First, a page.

We know the perception of the Esquire staff is steak-gobbling he-men, but if you look in our fridge, you will see bottles and growlers of low-calorie, vitamin-rich juice. It's true: Esquire cleanses. Openly.
LizzyJaysJuice founder Casey Sabol claims juicing's ease of digestion allows maximum vitamin intake because "the longer it takes to assimilate food you eat, the fewer nutrients your body absorbs," and there's a lot of talk about the importance of giving your digestive system a rest. But the real reason to consume half of your typical caloric intake in liquid vegetable form is to shrink your gut and give your body a respite from its usual bacchanal of caffeine, alcohol, and processed food. While I am not, in fact, a man, I lost 5 percent of my body weight in five days trying out five of the leading juice cleanses, and can recommend the process to men, with some reservations. Here was my experience:
BluePrint, $65 a day
Tone of Literature: Judgmental. Because I chose the "easiest" cleanse (a gluttonous 1070 calories), BluePrint correctly divined my inner monologue: "I know what whole foods are, and I've seen people buying them. I would too, but I'm too busy to be choosy - my vegetable intake comes in the form of: Ketchup - 'tomatoes' and French Fries - 'potatoes.'"
The Cleanse: "Renovation" is an organic six-juice-a-day program that includes two of the sweet and muddy Green Juice (kale, apple, romaine, celery, cucumber, spinach); the PAM (pineapple, apple, mint) and CAB (carrot, apple, beet), both treacly sweet; Spicy Lemonade, BluePrint's superior take on the Master Cleanse; and the merciful, milkshake-like Cashew Milk, which is the last juice of the day and gives me a whisper of satiety before bed. Fun fact: You are supposed to chew the juice to trick your body into thinking you're actually eating so it produces digestion-aiding saliva.
Mood: Horrible. Terrified that I'll go to bed hungry, I try to space out the juices in the first half of the day so that that I can drink more in the evening. Terrible idea. I get a thunderous headache that lasts from 4:30 to 10 p.m., when I finally pass out from pain.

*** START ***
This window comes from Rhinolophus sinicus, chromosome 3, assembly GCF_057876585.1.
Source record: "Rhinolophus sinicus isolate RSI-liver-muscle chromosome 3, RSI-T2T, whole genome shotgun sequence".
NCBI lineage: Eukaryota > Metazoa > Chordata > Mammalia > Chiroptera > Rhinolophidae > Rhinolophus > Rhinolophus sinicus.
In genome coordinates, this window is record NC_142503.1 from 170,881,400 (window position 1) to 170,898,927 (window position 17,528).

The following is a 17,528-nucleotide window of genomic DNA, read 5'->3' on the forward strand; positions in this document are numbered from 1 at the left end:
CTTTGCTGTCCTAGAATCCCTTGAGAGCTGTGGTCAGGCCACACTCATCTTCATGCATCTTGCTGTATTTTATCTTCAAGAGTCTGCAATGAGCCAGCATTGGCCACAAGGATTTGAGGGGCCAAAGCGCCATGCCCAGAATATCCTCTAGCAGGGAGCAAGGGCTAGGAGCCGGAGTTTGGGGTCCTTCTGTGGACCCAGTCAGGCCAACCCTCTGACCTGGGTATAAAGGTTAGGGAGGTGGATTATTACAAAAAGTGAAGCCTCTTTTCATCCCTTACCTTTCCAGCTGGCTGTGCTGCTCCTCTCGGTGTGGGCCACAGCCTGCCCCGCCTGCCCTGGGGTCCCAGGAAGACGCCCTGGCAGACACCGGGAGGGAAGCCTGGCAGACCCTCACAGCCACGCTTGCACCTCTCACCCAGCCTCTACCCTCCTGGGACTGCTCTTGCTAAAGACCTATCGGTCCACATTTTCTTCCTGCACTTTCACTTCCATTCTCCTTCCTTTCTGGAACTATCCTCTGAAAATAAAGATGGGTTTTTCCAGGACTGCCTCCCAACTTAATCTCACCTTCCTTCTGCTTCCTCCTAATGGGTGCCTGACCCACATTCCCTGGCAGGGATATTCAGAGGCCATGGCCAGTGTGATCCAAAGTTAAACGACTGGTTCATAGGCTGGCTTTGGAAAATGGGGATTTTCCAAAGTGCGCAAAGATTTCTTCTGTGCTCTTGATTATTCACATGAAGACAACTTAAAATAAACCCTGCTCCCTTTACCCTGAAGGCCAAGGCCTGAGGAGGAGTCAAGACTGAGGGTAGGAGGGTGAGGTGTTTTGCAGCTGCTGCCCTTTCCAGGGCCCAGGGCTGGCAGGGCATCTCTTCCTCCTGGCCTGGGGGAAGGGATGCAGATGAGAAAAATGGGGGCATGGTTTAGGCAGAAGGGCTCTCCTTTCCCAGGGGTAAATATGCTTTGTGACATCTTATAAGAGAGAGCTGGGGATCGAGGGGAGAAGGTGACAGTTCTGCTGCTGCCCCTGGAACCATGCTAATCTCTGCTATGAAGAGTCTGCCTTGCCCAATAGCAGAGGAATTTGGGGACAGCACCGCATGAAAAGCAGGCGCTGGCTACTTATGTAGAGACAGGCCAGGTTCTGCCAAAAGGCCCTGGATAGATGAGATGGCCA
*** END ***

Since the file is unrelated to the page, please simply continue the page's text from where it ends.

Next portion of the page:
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Juice Press, $60 a day
Tone of Literature: Dr. Bronner'sian. The bottle labels, whose diction and punctuation recall the starvation-stymied emails I've sent today or something a junkie might write on a Port Authority bathroom wall, include bromides like, "You don't have to eat dirt to feel close to the earth! Just drink our juice & eat our raw foods!"
The Cleanse: The organic six-juice cleanse makes BluePrint taste like candy. It consists of Complete Source (carrot, celery, parsley, and spinach); the optimistically named The Meal (spinach, carrot, cucumber, celery, apple, carrot, and spirulina); shockingly sweet and orange Sweet Potato Pie (carrot, sweet potato, apple); the (really, really) Spicy Citrus (grapefruit, orange, lemon, ginger, cayenne); actually delicious Tomato Gazpacho; and the very light Gravity (cucumber, celery, aloe, lemon, kale, and live cultures).
Mood: Upbeat. I wake up with my headache gone and go through the Juice Press cleanse with less skepticism than BluePrint, since I'm not drinking glorified apple juice all day. I also learn from my pacing mistakes, sipping each juice so that they last an hour and picking up the next twenty minutes later (though I'm not sure men would be able to keep themselves from chugging whenever they feel hungry). I can feel my blood sugar crashing between juices, reaching the nadir between Spicy Citrus and the euphoric mania of the Tomato Gazpacho, which I do in fact chug, ruining my sexist generalizations.
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LizzyJays, $70 a day, minimum three days
Tone of Literature: Upbeat. Instead of chiding me for my non-cleanse diet or encouraging me to let my saliva alkalize the juice, LizzyJays appeals to my vanity: "Everyone should age beautifully with glowing skin, a lean body, and calm inner balance."